Transient synovitis, which is often referred to as toxic synovitis, is a temporary type of arthritis. This condition only affects children, more commonly boys than girls, usually between the ages of three to 10. The arthritis usually affects one hip, however the knee or thigh may also be stricken. It typically causes pain and swelling, and the parent may also notice the child walking with a limp.
Arthritis is usually chronic; however, transient synovitis both appears and disappears suddenly, usually within seven to 10 days. The exact cause of this temporary condition is unknown, but it does often appear after the child has suffered from a viral infection. This post-infectious arthritis may follow diseases such as chickenpox, mumps, and Epstein-Barr virus, as well as hepatitis B, herpes, and smallpox. Symptoms of transient synovitis may mimic other conditions, such as septic arthritis, so parents should bring the child to the doctor to rule out other possible conditions.
In addition to pain and swelling, a child with transient synovitis may suffer from a low fever. The child may complain of pain in the front and middle of the thigh. He will typically display a limp that cannot be explained by physical causes, such as an injury. Pain in the hip or knee joint may increase with walking, other movements, and standing. To relieve pain, a child with this condition may lie on his back with the knee on the affected side bent.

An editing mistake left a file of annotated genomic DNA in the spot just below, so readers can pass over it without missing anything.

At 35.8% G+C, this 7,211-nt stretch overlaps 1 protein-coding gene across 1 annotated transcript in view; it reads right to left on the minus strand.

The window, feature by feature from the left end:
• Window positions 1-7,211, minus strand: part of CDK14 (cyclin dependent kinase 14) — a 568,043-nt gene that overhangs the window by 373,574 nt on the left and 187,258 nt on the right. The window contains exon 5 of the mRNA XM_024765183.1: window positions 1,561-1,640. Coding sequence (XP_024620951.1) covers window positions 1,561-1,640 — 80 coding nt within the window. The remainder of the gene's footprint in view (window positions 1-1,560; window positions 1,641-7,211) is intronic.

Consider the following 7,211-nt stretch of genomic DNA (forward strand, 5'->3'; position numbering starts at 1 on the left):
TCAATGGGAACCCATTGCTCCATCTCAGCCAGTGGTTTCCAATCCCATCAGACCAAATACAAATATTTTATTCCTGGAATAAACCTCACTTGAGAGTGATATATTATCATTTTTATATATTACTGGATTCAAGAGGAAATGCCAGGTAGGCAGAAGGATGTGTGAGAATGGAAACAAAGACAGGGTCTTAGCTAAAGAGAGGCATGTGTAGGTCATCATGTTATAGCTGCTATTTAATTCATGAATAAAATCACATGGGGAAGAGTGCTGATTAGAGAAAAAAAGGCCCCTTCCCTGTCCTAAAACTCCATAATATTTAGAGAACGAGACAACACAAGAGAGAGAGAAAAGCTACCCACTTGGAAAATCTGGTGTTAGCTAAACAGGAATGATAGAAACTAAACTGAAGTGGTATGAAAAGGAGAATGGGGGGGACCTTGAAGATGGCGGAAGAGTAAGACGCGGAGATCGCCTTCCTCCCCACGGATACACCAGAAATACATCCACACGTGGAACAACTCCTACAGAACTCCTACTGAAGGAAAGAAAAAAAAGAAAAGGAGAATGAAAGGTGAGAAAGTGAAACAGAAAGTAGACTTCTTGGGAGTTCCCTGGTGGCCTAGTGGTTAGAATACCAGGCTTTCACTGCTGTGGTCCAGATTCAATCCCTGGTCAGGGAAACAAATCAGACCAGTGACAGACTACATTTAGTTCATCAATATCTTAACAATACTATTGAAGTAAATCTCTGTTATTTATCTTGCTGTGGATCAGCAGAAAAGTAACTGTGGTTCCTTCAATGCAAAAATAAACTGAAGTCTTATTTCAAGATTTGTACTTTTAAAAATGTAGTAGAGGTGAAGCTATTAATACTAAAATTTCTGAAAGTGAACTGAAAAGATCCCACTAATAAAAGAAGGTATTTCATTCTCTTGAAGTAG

Although transient synovitis is temporary, the child should be tested to ensure that the source of the pain is not a more serious condition, such as septic arthritis or Legg-Calve-Perthes disease. The doctor will likely take imaging tests of the hip, such as x-rays, an ultrasound, and a bone scan. He may order a complete blood cell (CBC) count. To confirm the diagnosis, the doctor may sometimes aspirate, or draw out, fluid from the joint with a needle and send it to the laboratory for testing.
There is little treatment needed or available for transient synovitis, other than measures taken to alleviate the child's discomfort. The parent should keep the child home from school and encourage him to remain in bed and limit movement. When the child suffers from a fever, the parent should take his temperature periodically and report any increase in temperature. A nonsteroidal anti-inflammatory drug (NSAID), like ibuprofen, may be administered to alleviate inflammation, pain, and swelling. Children who do not recover within 10 days should be re-examined by the doctor.